Imposter syndrome

by David Minor, web and social media specialist/ AmeriCorps member with MN DNR Scientific and Natural Areas through Conservation Corps’ Individual Placement program – 6/24/2019

Me, taking photos and videos of a prescribed burn for a before/after project showing the benefits of prescribed burning.

Me, taking photos and videos of a prescribed burn for a before/after project showing the benefits of prescribed burning.

It is that feeling as if you don’t belong, don’t have the right qualifications, and don’t deserve the job. You feel like the people around are going to find out that you are, I hate to say it, a fraud.

I know that feeling. I’ve had it in classes at school, in other jobs, and more recently too. I have found myself in the Conservation Corps, placed at the Department of Natural Resources, serving as the Web and Social Media Specialist for the Scientific and Natural Areas Program, with very little conservation experience. Don’t get me wrong, I grew up camping with my family and doing projects as a Boyscout, so I have a great personal appreciation for nature. However, I studied journalism and art in school, which is not exactly ecology. Sure, I can take photos and write about stuff, but I felt like I knew very little about what I was trying to talk about! Did I even belong here?

I’m sure other people have this feeling sometimes too, even when they have the “right education and qualifications.” One survey in the 1980’s, by Dr. Pauline Rose Clance and Dr. Gail Matthews, estimated that 70% of people feel this way at some point.

When I first started as the Web and Social Media Specialist at the Scientific and Natural Areas Program in January, it was a lot. Everybody seemed to know everything about anything. This year is the Program’s 50th anniversary and I’m supposed to be able to talk about it! Walking through one of the Scientific and Natural Areas in winter, it seemed like everyone else could look around and identify every single plant poking out of the snow, and knew all of the jargon, lingo, and acronyms (so many acronyms).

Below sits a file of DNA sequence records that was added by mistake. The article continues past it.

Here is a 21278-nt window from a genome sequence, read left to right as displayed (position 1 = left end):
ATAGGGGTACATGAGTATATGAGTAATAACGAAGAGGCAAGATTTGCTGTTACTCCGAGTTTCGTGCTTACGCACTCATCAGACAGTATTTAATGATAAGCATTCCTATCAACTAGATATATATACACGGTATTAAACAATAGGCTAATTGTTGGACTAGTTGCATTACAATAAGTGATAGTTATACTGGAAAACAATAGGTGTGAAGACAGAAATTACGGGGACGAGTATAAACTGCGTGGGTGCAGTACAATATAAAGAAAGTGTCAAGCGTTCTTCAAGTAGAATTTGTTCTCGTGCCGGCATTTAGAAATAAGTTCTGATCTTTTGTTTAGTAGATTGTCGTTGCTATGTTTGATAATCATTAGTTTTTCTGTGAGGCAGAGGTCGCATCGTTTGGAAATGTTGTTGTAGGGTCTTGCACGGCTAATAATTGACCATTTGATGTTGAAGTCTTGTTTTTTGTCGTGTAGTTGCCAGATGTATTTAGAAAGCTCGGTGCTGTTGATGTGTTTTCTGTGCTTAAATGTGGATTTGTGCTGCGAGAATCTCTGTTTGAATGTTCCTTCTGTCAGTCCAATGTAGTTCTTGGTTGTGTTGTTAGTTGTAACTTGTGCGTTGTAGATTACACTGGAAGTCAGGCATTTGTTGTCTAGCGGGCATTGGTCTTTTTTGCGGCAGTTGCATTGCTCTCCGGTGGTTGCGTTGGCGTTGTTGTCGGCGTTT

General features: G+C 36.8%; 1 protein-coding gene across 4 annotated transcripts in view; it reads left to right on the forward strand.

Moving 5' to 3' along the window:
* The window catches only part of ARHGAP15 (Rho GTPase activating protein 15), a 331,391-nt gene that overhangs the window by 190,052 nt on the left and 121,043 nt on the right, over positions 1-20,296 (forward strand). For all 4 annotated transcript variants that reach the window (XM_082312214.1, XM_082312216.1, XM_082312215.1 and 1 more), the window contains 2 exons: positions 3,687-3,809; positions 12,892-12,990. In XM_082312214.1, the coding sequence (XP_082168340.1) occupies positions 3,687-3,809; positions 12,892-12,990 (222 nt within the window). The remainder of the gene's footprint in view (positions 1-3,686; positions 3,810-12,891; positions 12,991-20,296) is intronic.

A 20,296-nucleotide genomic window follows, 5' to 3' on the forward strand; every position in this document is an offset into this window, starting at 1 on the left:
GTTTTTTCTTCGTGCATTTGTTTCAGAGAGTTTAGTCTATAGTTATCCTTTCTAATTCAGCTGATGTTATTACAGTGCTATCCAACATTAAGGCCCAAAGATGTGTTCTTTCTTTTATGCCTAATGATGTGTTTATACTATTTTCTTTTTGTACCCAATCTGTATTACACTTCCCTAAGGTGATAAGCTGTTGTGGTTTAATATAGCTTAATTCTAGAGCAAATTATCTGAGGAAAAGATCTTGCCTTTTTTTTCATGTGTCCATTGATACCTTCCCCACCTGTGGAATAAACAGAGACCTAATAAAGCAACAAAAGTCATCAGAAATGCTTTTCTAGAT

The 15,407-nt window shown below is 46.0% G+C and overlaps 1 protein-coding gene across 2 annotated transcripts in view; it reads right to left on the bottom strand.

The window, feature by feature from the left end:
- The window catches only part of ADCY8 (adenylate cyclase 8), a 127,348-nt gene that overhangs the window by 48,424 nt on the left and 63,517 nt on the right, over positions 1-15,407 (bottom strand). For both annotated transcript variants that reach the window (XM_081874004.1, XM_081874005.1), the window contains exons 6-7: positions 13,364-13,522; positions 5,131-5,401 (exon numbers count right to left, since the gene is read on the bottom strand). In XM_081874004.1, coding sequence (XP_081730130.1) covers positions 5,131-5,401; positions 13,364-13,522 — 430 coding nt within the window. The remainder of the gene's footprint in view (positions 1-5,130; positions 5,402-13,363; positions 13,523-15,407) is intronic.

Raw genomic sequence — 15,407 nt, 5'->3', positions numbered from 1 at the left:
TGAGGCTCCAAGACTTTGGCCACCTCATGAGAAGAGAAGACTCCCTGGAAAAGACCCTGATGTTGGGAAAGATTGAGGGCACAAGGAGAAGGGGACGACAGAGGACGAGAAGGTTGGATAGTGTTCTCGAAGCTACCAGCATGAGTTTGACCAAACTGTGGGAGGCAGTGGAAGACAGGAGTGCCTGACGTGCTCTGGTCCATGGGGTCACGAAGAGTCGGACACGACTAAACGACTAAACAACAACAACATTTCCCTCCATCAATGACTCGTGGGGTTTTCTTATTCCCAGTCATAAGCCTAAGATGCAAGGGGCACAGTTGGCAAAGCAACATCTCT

I kept needing to remind myself that my site supervisor isn’t going to find out that I’m a “fraud” that doesn’t know plant identification or whatever. I’m pretty sure he may have guessed that from the interview and resume. Besides, he has even told me a few times that sometimes this position is filled by someone who is more science based, and sometimes by someone who is more communications based. I was chosen because I have more of a communications background and can bring things like video, which has not been used very much in the past.

Five months into my service term, I feel much less like an “imposter.” I have learned a lot, but I still have a lot more to learn. That is why I am in this position. I’m here to learn, and do what I know how to do. Which involves me asking a lot of other people, “Is this right? Did I get that accurate?”

Different people have different skillsets and knowledge. They are all important in the protection of, and education about some of Minnesota’s finest natural features.

My desk while I’m working on a video about the Scientific and Natural Areas.

My desk while I’m working on a video about the Scientific and Natural Areas.